Researchers have developed a device that can convert solar heat into electric power. The unique system could provide an alternative to the combination of batteries and solar cells, noted Kasper Moth-Poulsen, professor at the Department of Chemistry and Chemical Engineering at Chalmers University of Technology.
His research team at Chalmers had previously devised a radically new method for capturing solar energy, storing it for up to 18 years, and releasing it on demand. The solar energy system known as Most (Molecular Solar Thermal Energy Storage Systems) was based on a specially designed molecule that changes shape when it comes into contact with sunlight.
That technology has been further developed by equipping it with a thermoelectric generator so it can produce electricity. “It means that we can use solar energy to produce electricity regardless of weather, time of day, season or geographical location,” said Moth-Poulsen, who leads the research. “It is a closed system that can operate without causing carbon dioxide emissions.”
Their paper was published in Cell Reports Physical Science and is a collaboration between researchers in Sweden and Shanghai.
Ultra-thin Chip Converts Heat into Electricity
The specially designed molecule, loaded with solar energy, is paired with an ultra-thin chip or generator, noted to the Swedish researchers, who collaborated with colleagues Tao Li and Zhiyu Hu at Shanghai Jiao Tong University in developing the new device.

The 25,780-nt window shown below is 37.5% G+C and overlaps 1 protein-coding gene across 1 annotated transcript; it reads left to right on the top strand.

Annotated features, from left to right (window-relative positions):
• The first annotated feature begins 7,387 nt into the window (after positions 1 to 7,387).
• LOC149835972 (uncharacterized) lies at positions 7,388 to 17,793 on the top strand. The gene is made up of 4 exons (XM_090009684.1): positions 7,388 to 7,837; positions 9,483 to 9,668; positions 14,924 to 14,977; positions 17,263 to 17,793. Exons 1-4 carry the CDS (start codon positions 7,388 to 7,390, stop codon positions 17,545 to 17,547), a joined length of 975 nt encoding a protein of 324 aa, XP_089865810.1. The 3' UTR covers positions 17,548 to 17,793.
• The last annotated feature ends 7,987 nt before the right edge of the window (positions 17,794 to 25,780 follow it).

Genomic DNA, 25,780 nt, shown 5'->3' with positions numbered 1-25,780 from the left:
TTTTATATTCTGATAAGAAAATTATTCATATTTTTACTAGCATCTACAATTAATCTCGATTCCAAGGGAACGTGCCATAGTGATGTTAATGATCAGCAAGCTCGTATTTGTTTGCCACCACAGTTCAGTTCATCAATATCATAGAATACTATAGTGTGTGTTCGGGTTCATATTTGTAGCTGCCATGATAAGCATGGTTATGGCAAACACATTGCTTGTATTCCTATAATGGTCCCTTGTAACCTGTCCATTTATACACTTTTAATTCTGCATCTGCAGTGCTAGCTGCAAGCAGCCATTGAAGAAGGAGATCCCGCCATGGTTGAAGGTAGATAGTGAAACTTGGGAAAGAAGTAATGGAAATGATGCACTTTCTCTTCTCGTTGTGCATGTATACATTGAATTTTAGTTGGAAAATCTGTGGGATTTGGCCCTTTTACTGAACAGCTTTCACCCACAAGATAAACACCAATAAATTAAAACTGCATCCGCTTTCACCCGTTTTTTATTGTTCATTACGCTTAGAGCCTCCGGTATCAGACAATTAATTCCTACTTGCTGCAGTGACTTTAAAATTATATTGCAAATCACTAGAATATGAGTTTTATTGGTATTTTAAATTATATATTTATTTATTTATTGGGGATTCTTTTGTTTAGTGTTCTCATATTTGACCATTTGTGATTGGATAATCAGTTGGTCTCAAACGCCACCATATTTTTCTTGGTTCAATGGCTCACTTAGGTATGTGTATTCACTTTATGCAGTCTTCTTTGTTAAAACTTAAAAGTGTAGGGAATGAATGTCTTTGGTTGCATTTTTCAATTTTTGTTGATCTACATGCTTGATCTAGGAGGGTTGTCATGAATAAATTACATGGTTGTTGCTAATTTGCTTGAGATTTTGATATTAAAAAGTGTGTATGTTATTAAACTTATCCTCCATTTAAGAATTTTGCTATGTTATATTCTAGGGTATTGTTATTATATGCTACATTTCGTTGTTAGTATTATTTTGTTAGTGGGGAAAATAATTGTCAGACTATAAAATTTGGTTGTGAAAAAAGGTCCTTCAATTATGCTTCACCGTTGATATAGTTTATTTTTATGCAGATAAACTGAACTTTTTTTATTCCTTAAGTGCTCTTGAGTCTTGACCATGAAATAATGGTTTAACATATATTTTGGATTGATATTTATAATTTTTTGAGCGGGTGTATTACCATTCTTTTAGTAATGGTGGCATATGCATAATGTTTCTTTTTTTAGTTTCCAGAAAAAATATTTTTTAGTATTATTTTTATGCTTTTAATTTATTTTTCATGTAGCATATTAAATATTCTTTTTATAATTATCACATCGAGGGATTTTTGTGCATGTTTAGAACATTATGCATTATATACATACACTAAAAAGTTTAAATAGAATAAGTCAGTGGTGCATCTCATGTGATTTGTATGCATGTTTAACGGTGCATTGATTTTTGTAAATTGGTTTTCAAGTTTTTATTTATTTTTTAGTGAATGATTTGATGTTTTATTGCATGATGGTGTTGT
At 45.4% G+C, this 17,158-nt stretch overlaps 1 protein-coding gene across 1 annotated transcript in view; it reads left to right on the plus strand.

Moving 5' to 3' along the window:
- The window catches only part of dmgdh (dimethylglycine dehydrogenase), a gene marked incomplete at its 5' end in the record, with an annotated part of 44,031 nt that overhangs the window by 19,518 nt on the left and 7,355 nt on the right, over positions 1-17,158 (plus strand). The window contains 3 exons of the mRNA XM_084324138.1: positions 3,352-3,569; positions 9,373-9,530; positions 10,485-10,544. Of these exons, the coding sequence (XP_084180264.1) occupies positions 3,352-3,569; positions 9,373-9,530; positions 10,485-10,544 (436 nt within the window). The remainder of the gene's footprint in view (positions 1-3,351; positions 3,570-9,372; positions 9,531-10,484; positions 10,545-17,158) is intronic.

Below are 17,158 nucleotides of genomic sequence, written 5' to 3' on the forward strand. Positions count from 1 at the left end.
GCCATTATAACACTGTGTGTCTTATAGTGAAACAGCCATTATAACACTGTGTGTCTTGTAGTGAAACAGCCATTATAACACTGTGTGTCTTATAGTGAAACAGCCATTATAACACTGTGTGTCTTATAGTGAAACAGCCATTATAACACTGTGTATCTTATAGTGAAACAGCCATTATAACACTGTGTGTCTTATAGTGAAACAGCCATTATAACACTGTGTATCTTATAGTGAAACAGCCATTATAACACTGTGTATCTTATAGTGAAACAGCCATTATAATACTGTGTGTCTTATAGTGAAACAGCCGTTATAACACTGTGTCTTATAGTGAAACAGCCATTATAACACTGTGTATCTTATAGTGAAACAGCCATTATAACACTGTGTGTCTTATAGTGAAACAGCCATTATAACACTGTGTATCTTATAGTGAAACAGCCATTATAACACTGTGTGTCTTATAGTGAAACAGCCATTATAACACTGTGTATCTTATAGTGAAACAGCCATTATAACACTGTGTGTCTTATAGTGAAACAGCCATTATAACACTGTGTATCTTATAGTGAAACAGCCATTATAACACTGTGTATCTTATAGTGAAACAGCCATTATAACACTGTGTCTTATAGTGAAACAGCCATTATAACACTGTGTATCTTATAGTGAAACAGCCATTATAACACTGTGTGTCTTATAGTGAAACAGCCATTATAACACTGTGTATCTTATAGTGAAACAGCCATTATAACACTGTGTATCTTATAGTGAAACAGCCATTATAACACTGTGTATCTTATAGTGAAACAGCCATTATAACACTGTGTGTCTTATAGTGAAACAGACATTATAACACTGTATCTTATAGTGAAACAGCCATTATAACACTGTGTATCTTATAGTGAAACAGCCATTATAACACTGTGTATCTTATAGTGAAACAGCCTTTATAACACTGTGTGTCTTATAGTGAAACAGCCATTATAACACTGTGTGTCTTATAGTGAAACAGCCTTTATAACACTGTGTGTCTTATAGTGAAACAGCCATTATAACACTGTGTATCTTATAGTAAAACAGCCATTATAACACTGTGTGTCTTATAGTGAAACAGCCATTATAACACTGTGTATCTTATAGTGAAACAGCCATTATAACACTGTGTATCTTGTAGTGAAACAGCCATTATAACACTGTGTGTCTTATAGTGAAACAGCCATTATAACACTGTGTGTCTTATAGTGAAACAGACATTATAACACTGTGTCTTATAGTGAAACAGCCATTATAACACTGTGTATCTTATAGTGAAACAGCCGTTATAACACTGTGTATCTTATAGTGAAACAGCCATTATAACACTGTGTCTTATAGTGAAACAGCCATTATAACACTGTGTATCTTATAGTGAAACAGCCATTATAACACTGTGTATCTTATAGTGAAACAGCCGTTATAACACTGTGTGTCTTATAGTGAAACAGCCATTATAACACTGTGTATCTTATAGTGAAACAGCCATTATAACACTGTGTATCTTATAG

Chalmers researcher Zhihang Wang said the chip can be viewed as compatible with ones that can be integrated into headphones, smart watches and telephones. “So far, we have only generated small amounts of electricity, but the new results show that the concept really works. It looks very promising,” said Wang.
What’s Behind the Most Technology?
The closed energy system is based on a specially designed molecule of carbon, hydrogen and nitrogen. The molecule changes shape when hit with sunlight and converts into an energy-rich isomer. It transforms into a molecule made up of the same atoms, but is arranged together in a different way, explained the researchers.
The isomer can then be stored in liquid form for later use when needed, such as at night or in winter. The system has been refined to the point that it is now possible to store the energy for up to 18 years.
The researchers further explained that a specially designed catalyst releases the saved energy as heat. The molecule returns to its original shape, so it can then be reused in the heating system. When the molecule is integrated with the micrometer-thin thermoelectric generator, the energy system can also generate electricity to order, they said.
Clean Energy Source
R&D is still in the early stages, but the innovation has great potential for fossil-free and emission-free energy production, noted the researchers, who envision their technology used for charging electronic devices or heating homes with the system’s stored solar energy.
“Together with the various research groups included in the project, we are now working to streamline the system,” said Moth-Poulsen. “The amount of electricity or heat it can extract needs to be increased. Even if the energy system is based on simple basic materials, it needs to be adapted to be sufficiently cost-effective to produce, and thus possible to launch more broadly.”